Produced by Omdia, the Identity in Digital Banking survey by FICO found that the complexity and cost of validating the identity of digital banking customers are the top pain points for banks in the Philippines.
Almost 50% of respondents nominated the ‘high level of manual processes to validate customer identities’ as their top challenge along with ‘consistent collection of supporting data/documents’ and the ‘need for physical validation of identity’.
The ‘time taken to verify identity’ and the ‘cost of third-party verification services’ were nominated by more than 40% of respondents.
Subhashish Bose, FICO’s lead for fraud, security and compliance in Asia-Pacific, said identity challenges are intensifying with digital banking. “You can see from the survey that many Philippine banks still have issues with manual processing that slows down the process, introducing friction into digital applications,” said Bose.
He added that a third of banks still force customers to go to a branch to open a personal bank account. However, lenders will need to shift toward identity verification that is seamlessly integrated into the digital application process and can be rapidly confirmed or risk losing business.
FICO’s previous consumer study found that up to 67% of Filipinos said they should be able to complete all aspects of account opening online or on their phone.
Only 41% of Filipino consumers said they would carry out the necessary offline actions as soon as possible if all actions required to complete an account opening could not be accomplished in-session.
A further 13% said they would try a competitor while 5 percent said they would give up completely.
Bose commented that Filipinos are comparing their banking experience not just to other lenders but to other digital businesses.
“The notion that banks can afford to ignore delivering the kind of instant gratification delivered by companies like Uber, Netflix, and Amazon just because they are selling financial products will disappear this decade,” he added.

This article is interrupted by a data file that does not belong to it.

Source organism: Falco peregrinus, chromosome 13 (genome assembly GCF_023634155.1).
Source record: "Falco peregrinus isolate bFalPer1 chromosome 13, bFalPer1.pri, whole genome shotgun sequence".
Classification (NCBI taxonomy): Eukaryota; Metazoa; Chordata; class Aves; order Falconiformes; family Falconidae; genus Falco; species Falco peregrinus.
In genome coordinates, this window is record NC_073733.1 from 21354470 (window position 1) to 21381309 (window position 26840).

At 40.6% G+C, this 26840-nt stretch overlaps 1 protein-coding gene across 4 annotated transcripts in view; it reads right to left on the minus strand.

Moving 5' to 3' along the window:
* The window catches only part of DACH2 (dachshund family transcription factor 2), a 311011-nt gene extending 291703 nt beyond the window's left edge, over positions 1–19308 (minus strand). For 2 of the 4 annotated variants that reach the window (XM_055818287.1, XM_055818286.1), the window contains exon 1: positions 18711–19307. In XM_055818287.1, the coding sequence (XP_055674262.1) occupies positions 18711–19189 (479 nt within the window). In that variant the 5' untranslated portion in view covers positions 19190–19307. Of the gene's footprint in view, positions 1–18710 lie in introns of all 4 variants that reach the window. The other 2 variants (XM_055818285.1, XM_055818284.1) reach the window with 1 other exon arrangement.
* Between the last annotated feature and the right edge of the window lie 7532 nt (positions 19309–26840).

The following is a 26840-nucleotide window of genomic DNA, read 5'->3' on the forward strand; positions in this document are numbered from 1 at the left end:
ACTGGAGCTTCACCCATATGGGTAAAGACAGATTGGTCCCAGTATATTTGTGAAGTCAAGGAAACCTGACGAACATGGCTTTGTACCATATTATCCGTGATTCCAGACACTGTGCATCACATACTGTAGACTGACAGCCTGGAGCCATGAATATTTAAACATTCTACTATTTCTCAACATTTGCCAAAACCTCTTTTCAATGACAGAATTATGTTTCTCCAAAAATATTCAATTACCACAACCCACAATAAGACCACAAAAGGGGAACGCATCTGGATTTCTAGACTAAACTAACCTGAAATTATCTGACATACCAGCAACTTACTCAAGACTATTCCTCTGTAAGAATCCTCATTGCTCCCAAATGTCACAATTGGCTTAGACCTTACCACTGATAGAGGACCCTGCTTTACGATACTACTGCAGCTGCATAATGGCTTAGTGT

Technology challenges are also impacting the ability of Philippine banks to authenticate customers. The survey revealed that banks feel the time taken for systems change is a problem (45%), as well as inflexibility around identity approaches (45%).
This may be due to rapid innovations in authentication and the number of technologies deployed (biometric authentication, for example, is deployed in 93% of respondents).
“Philippine banks are often torn between the deployment of multiple point solutions that require integration and broader platforms that span authentication but don’t play well with third-party systems,” said Bose. “New-breed platforms that allow innovation with AI and integrate more widely are now seen as the next step. A strategic consolidation is needed, and banks will have to determine which technologies are proving effective both internally and with customers to gain an edge over their competition.”
Concerns about authentication
Authentication strategies at Philippine banks are driven more by security than by regulation; concern over the sophistication (50%) or volume (29%) of attempts to breach access controls is much higher than in the other seven countries surveyed, where, on average, concern levels for sophistication are 43%, and volume 30%.
This can partly be explained by fewer and less onerous guidelines or legislation around authentication. However, if criminals are successful it will be only a short time before Filipino regulators impose more rules around authentication.
Lito Villanueva, executive vice president and chief innovation & inclusion officer, Rizal Commercial Banking Corporation (RCBC) acknowledged that challenges in any innovation or technology updates exist, but these should not hinder banks from moving forward.
“We take all the precautions and conduct due diligence in ensuring we get the best possible solutions for eKYC or account verification. This is an investment on our part to ensure that the integrity and security around customer authentication is not compromised. We also ensure that there is a fine balance between the robustness of the authentication procedure and the accessibility to our customers,” he added.
The goal is to get as many unbanked customers into the formal finance system as possible. “This will be hard to achieve if authentication will be too complicated for the common Filipino to go through," explained Villanueva.
Mixing fraud with authentication
“Another issue here is that many banks in the Philippines are not making separate fraud and authentication decisions,” said Bose. “They are less concerned with user experience and therefore will ask a customer to authenticate again for a particular action which they consider high risk, even if they have already been identified in the same session.”
The survey showed that adoption of this strategic approach is already underway. While only 7% of banks say they currently have a common identity management platform or orchestration layer, 78% of banks say that they have ambitions to make the move within the next three years.
Villanueva said RCBC is part of the 7%. “We have put in place ways to improve fraud detection. For one, we have implemented and upgraded our biometric solutions as part of our Authentication and Fraud Detection. These biometrics security solutions are in place in our mobile apps. Technology is moving at lightspeed, the banking industry is also levelling up in this area especially given this pandemic,” he continued.